Exile Cycles Video Interview


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"We want to expose the American people to clean, tough, European styling, wheter they like it or not" --Exile Cycles Mission Statement

"What's so special about Exile Cycles?" you ask. Exile is run by a crazy-eyed, sharp-tongued guy, producing bikes with aftermarket Daytek frames coupled with S&S or Total Performance 45-degree "Harley clone" crate motors. Whoop-De-Doo! Sounds just like every other "Custom" shop that's sprung up accross America, like so many rats riding the coattails of Harley Davidson's newfound prosperity. Okay, you've got me on that one. But! Exile is different. Exile's owner isn't from around here, oh-no, he's got a gen-u-ine English accent and he hates the chrome, day-glo, and other usless "tacky" ornamentation found on the vast majority of today's customs.

Russell Mitchell started Exile Cycles eight years ago, working out of his garage. Though his aesthetic sensibilities haven't changed since then, his business certainly has. Four years ago, he moved into a spacious business complex in Sun Valley, CA, and hired head mechanic Johnny Goodson. Today, Exile has four full-time employees and an adoring public. Exile still


Focusing on a clean look, Russell has come up with a few neat inventions, most notably the integrated rear sprocket / brake rotor combo, which leaves your rear wheel completely bare on the right side. Exile bikes are typically bare-bones streetfighter looking things--sporting flat black, powdercoat or wrinkle finishes and brushed aluminum--instead of high-gloss lacquer and chrome. If you get a chance to examine one of Exile's creations in person you will quickly notice the emphasis given to functionality--aside from the fat front tire that is. Exile's "Bullfighter" model is one of the few custom / cruiser / chopper-type bikes that I've actually wanted to ride after a closer inspection.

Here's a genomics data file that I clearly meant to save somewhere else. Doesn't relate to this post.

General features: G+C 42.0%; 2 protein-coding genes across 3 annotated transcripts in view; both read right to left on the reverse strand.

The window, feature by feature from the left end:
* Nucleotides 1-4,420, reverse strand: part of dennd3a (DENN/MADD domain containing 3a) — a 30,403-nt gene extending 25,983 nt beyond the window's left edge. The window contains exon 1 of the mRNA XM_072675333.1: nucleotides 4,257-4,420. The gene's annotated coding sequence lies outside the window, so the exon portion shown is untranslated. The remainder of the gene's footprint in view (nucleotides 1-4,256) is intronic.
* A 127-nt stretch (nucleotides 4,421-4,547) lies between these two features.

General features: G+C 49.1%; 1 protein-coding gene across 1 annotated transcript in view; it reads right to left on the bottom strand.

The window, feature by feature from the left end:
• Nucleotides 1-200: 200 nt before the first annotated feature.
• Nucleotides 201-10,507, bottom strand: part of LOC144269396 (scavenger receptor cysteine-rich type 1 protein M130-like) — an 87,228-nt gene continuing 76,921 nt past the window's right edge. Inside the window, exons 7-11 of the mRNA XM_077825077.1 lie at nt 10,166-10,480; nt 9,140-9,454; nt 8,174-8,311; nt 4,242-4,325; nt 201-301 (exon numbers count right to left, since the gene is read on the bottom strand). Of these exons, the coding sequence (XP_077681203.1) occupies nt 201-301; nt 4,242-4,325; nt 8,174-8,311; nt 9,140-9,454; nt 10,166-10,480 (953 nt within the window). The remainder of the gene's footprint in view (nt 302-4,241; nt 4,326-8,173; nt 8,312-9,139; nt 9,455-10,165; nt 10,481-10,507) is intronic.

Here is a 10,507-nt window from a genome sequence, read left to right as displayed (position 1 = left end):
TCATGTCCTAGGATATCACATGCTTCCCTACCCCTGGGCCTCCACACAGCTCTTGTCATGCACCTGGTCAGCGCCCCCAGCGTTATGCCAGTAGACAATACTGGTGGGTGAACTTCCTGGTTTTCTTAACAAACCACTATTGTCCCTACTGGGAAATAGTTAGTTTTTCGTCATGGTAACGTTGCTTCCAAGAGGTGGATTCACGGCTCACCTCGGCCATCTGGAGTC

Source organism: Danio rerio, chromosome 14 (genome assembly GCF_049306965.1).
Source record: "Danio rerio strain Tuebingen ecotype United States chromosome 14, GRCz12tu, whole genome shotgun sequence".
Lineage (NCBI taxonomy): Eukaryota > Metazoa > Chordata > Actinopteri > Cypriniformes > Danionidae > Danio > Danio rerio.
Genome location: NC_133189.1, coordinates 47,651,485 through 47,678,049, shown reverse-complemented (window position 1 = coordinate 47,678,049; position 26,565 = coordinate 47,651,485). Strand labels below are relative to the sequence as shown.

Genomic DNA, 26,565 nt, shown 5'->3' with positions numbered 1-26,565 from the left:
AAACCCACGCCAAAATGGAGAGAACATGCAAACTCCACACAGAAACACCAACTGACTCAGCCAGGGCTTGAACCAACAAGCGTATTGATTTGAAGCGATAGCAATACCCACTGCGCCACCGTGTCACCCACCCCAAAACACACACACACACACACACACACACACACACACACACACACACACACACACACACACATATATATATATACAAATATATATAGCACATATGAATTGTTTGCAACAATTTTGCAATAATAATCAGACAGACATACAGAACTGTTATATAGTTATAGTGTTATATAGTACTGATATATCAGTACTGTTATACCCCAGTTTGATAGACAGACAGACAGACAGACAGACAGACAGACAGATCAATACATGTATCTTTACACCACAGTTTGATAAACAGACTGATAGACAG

"The American people are great, but, their taste in bikes sometimes leaves me speechless."
--Russell Mitchell

Sprocket/Brake Rotor combo is a neat idea, but will require much care when lubing the chain.actuallyUnfortunately, this article will have to be a MO "intro" to Exile, as we were deemed unworthy to  test-ride any of Exile's creations. Regardless, the Quotes and video clips of Mr. Mitchell are worth the price of a subscription alone.

The bottom line (IMHO) is that these tough looking bikes appear to actually be rideable. They take their own path to the planet Custom and they make no apologies for it. I personally find this to be somewhat refreshing, though $20K-$40K seems like a lot for a frame, motor and some nice custom running gear. Then again, if you have to ask... actually Exile is right in line with what you'd pay for any other turn-key chopper equipped with this level of running gear, and would be a bargain if you inherited a large sum or your grunge band accidentally recorded a hit or something.

Exile on the web: http://www.exilecycles.com/

Exile on the web:


Our Favorite:Decency: Russell on cloning The required Bullfighter Burnout Maybe this is more politically correct: Bike Tastes
Balancing form Vs. function:Functionality Getting started: Bullfighter Start Sean didn't seem trustworthy enough to ride, Russell onboard

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